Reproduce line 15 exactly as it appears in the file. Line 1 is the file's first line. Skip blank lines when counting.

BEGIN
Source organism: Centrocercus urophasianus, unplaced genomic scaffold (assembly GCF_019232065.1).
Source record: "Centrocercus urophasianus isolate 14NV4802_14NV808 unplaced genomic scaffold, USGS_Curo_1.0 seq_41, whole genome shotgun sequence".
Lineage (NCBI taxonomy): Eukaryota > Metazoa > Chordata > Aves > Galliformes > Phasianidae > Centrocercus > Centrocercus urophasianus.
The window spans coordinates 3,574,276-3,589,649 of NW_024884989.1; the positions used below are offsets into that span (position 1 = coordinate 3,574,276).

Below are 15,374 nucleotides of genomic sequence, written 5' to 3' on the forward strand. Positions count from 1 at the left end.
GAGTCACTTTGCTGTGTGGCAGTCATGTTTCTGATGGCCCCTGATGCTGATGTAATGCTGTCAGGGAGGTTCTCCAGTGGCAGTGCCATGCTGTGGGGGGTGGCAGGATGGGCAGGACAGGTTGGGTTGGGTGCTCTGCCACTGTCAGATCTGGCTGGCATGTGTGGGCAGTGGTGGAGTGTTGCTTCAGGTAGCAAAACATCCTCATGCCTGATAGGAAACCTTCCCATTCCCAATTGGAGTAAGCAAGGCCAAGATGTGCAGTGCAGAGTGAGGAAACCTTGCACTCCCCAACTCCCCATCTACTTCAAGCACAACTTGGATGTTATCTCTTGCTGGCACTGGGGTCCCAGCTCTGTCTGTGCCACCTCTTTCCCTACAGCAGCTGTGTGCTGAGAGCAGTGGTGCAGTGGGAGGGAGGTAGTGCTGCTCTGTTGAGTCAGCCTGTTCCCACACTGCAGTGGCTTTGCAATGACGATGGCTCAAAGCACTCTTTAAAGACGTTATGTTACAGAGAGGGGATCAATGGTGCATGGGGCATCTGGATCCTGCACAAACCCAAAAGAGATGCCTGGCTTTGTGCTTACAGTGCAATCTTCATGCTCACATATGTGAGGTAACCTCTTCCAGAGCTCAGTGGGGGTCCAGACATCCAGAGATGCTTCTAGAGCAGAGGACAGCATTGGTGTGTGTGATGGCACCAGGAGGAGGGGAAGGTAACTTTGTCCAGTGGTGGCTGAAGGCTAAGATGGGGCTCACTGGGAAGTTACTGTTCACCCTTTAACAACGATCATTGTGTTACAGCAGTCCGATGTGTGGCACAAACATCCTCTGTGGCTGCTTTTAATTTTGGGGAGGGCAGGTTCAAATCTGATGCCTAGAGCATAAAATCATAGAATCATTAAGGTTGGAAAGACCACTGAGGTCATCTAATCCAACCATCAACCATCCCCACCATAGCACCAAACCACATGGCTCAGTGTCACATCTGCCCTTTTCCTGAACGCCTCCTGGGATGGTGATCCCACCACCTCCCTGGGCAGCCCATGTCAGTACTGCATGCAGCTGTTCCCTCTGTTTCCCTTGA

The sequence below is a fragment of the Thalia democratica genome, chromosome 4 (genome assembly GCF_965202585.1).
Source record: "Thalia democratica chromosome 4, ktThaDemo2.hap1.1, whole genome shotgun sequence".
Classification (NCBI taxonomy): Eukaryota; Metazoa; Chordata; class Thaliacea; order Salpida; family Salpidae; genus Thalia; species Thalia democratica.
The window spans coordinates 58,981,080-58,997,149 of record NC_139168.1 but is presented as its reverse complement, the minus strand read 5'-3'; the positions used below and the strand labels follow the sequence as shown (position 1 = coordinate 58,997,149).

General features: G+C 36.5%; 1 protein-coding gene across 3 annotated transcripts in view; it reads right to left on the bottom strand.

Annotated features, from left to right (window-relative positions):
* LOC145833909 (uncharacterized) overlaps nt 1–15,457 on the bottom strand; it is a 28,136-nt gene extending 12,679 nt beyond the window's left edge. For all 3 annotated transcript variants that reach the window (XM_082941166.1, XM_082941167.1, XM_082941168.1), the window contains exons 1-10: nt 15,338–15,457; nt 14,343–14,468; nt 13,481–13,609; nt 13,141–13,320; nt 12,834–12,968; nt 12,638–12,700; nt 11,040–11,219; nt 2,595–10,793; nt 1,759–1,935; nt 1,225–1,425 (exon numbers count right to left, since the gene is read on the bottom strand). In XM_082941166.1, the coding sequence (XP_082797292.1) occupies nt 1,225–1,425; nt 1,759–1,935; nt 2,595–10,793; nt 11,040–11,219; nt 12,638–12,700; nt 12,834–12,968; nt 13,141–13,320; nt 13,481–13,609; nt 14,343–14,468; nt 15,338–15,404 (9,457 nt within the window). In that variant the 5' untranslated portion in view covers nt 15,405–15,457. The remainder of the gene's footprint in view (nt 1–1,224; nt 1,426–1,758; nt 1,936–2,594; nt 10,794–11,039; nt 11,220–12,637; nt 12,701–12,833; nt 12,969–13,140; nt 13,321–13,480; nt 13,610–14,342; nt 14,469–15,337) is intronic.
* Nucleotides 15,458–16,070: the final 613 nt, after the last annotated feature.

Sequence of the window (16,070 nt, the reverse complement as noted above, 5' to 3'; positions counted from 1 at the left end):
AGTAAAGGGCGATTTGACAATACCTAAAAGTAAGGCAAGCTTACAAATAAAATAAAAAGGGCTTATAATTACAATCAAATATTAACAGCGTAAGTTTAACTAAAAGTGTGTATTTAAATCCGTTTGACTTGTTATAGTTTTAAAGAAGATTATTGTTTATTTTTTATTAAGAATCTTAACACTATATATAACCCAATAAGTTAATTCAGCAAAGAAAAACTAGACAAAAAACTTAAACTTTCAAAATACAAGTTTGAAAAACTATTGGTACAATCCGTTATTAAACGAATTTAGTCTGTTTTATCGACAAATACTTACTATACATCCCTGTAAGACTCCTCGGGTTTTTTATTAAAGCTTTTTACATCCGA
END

Sequence of the window (16,070 nt, the reverse complement as noted above, 5' to 3'; positions counted from 1 at the left end):